Business Community Welcomes Release of Trade Agreement Text
Says Details Prove "It's A Terrific Deal For America"

For Release:
March 14, 2000

For Information:
Sally Painter, Secretariat
(202) 879-5810

Washington, DC, March 14 -- The leading coalition of business groups supporting trade with China today welcomed the joint decision of the U.S. and Chinese governments to release the full text of last November's landmark trade agreement. The agreement of November 15, 1999 contains the details of the bilateral agreement on China's accession to the World Trade Organization (WTO).

"Now the general public will be able to see what a terrific deal this is for America", said Cal Cohen, a co-chairman of The Business Coalition for U.S.-China Trade and President of the Emergency Committee for American Trade . "The text of the agreement contains page after page of concessions that will improve our access to China's huge market. But Congress must pass Permanent Normal Trade Relations in order for American workers and farmers to share in these benefits", Cohen added.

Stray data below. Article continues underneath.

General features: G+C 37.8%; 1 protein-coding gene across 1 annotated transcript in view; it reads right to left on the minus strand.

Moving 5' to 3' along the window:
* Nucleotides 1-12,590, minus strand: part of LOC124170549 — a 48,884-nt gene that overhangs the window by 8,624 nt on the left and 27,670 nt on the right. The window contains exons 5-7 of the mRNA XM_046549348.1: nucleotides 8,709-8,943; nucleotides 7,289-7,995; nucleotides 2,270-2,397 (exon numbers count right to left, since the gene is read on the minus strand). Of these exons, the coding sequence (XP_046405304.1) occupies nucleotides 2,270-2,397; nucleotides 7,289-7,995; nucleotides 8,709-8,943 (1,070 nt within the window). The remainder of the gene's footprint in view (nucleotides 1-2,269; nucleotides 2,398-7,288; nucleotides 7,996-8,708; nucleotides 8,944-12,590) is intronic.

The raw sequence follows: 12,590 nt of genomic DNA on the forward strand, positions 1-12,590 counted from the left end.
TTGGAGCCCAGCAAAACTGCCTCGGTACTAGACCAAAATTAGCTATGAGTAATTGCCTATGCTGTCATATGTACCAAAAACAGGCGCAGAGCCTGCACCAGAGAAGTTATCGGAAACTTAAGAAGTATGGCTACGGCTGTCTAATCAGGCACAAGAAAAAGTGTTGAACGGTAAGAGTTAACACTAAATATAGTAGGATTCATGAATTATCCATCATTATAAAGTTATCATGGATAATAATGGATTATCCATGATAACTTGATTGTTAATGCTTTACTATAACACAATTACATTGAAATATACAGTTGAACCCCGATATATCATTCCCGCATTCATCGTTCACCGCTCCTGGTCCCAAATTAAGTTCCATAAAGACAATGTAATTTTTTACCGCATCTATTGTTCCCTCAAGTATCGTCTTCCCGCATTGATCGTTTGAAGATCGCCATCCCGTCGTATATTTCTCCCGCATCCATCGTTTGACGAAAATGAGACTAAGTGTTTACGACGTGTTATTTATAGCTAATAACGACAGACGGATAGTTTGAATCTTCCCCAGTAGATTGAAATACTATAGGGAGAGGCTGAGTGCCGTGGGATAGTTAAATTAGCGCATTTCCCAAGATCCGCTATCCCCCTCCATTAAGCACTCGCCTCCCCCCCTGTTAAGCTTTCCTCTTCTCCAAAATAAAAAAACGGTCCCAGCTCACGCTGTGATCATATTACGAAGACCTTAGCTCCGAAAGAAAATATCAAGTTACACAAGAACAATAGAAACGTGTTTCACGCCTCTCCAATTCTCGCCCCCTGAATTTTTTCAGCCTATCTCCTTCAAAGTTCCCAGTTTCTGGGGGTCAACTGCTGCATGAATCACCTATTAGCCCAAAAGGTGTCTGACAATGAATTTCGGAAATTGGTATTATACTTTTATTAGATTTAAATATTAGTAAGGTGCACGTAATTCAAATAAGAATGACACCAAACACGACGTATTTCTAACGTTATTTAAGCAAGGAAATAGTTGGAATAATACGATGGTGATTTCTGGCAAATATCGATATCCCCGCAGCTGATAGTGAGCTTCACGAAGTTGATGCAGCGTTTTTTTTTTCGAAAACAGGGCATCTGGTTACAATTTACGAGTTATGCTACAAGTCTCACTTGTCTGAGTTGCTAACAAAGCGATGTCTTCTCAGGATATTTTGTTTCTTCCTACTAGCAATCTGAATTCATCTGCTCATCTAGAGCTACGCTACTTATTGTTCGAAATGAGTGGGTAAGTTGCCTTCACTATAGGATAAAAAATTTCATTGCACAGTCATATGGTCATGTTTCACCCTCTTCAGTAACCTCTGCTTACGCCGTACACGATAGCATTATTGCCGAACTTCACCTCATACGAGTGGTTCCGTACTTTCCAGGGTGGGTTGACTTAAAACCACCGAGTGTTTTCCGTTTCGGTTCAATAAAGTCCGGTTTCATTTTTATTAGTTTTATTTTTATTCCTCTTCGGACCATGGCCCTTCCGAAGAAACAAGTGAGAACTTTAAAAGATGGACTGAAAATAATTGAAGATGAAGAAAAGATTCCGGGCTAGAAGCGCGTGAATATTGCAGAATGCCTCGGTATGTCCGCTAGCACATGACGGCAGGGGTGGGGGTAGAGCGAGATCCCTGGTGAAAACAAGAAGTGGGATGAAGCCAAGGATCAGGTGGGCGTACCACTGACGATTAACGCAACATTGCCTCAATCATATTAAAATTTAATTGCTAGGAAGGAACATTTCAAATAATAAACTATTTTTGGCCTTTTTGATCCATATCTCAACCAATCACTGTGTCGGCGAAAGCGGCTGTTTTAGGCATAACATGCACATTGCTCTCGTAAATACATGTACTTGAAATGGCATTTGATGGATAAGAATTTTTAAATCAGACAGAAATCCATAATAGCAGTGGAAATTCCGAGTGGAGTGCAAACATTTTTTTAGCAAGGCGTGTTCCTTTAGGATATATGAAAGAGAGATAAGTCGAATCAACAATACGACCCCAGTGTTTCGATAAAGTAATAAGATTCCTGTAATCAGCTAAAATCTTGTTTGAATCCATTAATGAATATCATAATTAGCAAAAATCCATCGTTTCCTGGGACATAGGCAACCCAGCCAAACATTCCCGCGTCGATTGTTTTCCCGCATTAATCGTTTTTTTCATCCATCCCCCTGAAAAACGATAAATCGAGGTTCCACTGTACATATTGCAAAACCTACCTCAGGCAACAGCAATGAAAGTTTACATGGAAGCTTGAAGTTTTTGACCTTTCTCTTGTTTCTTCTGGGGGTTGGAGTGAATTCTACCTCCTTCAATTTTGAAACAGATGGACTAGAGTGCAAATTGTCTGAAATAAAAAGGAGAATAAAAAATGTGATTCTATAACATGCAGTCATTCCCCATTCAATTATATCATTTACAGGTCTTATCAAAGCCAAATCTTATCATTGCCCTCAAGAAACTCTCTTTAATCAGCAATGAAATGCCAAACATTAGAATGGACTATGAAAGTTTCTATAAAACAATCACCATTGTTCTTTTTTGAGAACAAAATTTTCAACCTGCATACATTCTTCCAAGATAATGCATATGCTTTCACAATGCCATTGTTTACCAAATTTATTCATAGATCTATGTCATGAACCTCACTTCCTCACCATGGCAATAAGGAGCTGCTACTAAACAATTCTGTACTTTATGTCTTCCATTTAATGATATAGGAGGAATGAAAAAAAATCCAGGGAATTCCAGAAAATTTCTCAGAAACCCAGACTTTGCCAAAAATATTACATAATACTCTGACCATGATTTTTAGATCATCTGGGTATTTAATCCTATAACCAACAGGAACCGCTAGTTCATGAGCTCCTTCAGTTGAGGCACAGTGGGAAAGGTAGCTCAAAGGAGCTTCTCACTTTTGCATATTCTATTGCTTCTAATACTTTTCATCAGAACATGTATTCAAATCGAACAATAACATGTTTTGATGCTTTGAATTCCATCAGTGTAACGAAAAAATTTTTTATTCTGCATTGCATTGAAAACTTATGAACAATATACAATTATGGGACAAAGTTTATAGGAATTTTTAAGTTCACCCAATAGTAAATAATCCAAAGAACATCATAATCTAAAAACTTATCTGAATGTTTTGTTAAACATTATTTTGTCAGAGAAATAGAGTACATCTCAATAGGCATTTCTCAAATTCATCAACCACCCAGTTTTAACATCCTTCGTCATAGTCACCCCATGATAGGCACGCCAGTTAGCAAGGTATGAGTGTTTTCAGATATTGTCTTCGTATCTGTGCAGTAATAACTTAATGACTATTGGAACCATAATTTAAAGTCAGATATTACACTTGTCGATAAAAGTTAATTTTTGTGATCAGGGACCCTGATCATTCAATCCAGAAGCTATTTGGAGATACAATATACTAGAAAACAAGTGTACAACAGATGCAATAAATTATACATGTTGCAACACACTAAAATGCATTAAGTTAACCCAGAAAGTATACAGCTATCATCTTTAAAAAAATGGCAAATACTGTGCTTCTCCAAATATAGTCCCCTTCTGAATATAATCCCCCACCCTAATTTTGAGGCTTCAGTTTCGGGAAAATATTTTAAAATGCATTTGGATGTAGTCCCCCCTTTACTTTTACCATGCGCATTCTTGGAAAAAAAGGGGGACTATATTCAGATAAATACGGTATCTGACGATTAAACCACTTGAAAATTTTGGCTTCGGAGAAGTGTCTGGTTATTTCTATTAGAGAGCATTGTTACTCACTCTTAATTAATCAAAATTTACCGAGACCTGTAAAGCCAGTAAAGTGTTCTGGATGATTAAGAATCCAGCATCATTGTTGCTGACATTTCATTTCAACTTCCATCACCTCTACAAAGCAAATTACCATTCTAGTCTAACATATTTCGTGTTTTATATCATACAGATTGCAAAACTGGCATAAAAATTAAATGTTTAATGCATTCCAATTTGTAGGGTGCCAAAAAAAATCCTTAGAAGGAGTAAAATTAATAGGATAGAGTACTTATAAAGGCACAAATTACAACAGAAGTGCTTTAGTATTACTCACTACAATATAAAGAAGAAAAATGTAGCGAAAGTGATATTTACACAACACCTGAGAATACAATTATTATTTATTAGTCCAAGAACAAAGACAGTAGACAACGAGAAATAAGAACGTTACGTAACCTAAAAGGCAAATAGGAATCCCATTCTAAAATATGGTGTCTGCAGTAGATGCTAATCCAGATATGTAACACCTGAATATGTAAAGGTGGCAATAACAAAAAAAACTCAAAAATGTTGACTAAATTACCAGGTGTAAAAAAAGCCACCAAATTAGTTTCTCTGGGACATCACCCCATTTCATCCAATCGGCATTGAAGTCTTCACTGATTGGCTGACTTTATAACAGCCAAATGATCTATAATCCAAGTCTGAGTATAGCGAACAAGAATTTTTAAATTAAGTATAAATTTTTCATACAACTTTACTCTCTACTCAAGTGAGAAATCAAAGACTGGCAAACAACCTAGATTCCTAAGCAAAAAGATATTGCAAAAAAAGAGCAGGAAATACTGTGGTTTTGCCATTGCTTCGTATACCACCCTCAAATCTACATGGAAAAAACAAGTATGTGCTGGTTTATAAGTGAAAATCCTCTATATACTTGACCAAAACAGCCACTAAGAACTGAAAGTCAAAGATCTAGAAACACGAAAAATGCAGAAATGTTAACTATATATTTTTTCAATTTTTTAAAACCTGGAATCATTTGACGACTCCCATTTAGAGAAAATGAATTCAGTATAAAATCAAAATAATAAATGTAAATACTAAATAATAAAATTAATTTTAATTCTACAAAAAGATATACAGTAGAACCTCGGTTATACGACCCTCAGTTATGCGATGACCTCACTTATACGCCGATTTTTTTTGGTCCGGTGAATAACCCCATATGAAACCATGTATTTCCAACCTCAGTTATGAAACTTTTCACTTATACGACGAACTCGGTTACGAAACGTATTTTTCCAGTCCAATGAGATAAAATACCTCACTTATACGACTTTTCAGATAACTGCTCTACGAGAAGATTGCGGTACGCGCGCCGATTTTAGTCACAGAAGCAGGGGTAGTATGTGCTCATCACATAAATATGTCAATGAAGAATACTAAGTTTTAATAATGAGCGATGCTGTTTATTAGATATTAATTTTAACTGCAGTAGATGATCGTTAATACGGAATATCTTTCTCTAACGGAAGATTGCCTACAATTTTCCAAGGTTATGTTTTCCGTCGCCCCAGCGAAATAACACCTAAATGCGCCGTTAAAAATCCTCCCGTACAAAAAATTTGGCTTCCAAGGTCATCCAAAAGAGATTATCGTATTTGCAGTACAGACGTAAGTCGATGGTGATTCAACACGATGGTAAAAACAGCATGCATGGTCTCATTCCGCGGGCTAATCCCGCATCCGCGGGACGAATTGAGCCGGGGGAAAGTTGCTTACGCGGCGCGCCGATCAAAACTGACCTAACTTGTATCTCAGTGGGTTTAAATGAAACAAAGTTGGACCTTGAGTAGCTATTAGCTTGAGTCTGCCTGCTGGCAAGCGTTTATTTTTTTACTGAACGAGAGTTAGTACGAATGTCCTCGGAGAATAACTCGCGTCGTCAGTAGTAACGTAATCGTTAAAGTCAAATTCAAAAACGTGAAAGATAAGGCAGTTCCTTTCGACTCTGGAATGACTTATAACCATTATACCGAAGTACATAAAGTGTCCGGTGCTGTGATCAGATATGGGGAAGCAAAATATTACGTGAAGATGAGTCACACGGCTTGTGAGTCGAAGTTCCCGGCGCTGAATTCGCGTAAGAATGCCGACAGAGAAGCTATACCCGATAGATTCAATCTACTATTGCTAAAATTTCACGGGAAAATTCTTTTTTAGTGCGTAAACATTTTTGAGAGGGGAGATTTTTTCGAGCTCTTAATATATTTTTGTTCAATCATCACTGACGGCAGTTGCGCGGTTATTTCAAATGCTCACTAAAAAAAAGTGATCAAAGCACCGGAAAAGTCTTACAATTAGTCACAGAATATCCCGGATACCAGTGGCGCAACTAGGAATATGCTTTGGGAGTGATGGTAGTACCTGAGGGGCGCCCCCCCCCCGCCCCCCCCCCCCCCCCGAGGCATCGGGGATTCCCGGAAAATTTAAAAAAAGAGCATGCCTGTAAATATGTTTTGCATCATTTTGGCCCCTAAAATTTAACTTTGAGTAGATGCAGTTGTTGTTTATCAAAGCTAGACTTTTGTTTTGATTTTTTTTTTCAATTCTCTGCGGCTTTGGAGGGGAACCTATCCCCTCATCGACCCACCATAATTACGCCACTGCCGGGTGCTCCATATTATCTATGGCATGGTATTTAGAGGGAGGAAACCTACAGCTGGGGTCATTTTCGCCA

Previously, the full text of the agreement was available only to private sector representatives who hold special security clearances, and to members of Congress in the Capitol's secure reading room. Ordinarily, bilateral agreements on WTO accession are not made public until all other WTO members have finished their bilateral negotiations with an aspiring member. Ten countries, including the European Union, are still negotiating with China.

"We applaud the decision of the U.S. and Chinese governments to make the agreement public. There is nothing to hide, and everything to gain from making the details known to all. Those who read the agreement will be amazed at the breadth of the reforms China will make to gain membership in the WTO", said Robert A. Kapp, President of the U.S.-China Business Council and another of the Business Coalition's co-chairs.

The Business Coalition for U.S.-China Trade consists of over 1,200 leading American companies, trade associations, and farm organizations that support Permanent Normal Trade Relations (PNTR) with China. It is co-chaired by The Business Roundtable, the Emergency Committee for American Trade, the U.S. Chamber of Commerce, and the U.S.-China Business Council. For more information, visit

Last Updated: 14-Mar-00